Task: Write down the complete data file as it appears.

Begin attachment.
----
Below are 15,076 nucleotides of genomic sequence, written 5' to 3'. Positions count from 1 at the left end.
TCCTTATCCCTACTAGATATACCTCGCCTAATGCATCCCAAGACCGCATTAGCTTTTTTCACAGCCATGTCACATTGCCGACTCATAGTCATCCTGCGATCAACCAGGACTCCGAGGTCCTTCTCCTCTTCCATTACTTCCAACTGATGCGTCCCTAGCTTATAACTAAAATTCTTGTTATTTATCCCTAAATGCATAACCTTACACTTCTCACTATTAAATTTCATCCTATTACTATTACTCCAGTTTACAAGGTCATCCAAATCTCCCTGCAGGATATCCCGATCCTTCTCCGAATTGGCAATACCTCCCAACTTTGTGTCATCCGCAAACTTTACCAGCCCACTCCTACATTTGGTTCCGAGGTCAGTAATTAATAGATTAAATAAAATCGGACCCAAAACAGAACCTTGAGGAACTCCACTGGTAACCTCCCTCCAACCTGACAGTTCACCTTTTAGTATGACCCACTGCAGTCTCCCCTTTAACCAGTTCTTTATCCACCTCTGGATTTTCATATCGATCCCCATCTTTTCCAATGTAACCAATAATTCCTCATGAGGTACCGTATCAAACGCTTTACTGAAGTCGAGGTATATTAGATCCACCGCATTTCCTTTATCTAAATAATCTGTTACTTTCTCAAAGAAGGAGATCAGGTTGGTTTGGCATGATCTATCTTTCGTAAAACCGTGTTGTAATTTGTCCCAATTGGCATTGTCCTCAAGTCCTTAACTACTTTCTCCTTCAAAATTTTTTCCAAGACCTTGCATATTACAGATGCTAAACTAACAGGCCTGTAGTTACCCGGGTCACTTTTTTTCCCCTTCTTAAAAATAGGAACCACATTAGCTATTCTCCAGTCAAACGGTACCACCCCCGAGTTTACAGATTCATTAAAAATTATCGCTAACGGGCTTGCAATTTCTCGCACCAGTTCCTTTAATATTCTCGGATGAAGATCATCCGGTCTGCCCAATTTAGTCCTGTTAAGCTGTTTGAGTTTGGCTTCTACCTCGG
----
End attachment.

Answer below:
Below are 15,076 nucleotides of genomic sequence, written 5' to 3'. Positions count from 1 at the left end.
TCCTTATCCCTACTAGATATACCTCGCCTAATGCATCCCAAGACCGCATTAGCTTTTTTCACAGCCATGTCACATTGCCGACTCATAGTCATCCTGCGATCAACCAGGACTCCGAGGTCCTTCTCCTCTTCCATTACTTCCAACTGATGCGTCCCTAGCTTATAACTAAAATTCTTGTTATTTATCCCTAAATGCATAACCTTACACTTCTCACTATTAAATTTCATCCTATTACTATTACTCCAGTTTACAAGGTCATCCAAATCTCCCTGCAGGATATCCCGATCCTTCTCCGAATTGGCAATACCTCCCAACTTTGTGTCATCCGCAAACTTTACCAGCCCACTCCTACATTTGGTTCCGAGGTCAGTAATTAATAGATTAAATAAAATCGGACCCAAAACAGAACCTTGAGGAACTCCACTGGTAACCTCCCTCCAACCTGACAGTTCACCTTTTAGTATGACCCACTGCAGTCTCCCCTTTAACCAGTTCTTTATCCACCTCTGGATTTTCATATCGATCCCCATCTTTTCCAATGTAACCAATAATTCCTCATGAGGTACCGTATCAAACGCTTTACTGAAGTCGAGGTATATTAGATCCACCGCATTTCCTTTATCTAAATAATCTGTTACTTTCTCAAAGAAGGAGATCAGGTTGGTTTGGCATGATCTATCTTTCGTAAAACCGTGTTGTAATTTGTCCCAATTGGCATTGTCCTCAAGTCCTTAACTACTTTCTCCTTCAAAATTTTTTCCAAGACCTTGCATATTACAGATGCTAAACTAACAGGCCTGTAGTTACCCGGGTCACTTTTTTTCCCCTTCTTAAAAATAGGAACCACATTAGCTATTCTCCAGTCAAACGGTACCACCCCCGAGTTTACAGATTCATTAAAAATTATCGCTAACGGGCTTGCAATTTCTCGCACCAGTTCCTTTAATATTCTCGGATGAAGATCATCCGGTCTGCCCAATTTAGTCCTGTTAAGCTGTTTGAGTTTGGCTTCTACCTCGG